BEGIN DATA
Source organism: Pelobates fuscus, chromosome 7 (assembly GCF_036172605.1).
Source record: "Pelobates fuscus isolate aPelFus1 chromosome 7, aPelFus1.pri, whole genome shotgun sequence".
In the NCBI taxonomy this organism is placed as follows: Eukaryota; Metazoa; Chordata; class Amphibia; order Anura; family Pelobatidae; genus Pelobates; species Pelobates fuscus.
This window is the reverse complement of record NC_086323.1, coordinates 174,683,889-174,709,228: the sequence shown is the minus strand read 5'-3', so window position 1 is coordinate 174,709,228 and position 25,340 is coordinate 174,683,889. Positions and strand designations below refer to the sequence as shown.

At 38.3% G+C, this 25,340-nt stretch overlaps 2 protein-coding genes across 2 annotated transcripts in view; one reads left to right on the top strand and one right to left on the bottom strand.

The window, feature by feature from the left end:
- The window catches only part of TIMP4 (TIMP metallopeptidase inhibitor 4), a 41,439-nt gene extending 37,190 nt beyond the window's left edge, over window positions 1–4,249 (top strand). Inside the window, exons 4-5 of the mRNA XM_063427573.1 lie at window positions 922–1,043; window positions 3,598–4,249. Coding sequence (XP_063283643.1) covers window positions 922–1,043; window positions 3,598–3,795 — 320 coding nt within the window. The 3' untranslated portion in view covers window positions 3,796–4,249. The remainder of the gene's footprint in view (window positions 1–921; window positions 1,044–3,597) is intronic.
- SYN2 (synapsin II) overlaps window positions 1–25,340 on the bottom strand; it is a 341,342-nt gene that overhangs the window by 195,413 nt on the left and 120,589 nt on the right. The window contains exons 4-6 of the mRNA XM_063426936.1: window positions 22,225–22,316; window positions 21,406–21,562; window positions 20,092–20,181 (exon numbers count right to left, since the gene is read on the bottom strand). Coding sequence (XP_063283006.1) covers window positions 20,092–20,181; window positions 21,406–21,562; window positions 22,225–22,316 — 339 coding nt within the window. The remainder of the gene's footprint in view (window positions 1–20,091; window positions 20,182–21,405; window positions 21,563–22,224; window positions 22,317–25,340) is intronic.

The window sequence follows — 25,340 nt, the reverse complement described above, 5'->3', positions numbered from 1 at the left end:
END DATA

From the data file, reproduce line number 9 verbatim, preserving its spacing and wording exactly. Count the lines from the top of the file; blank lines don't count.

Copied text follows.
The window sequence follows — 25,340 nt, the reverse complement described above, 5'->3', positions numbered from 1 at the left end: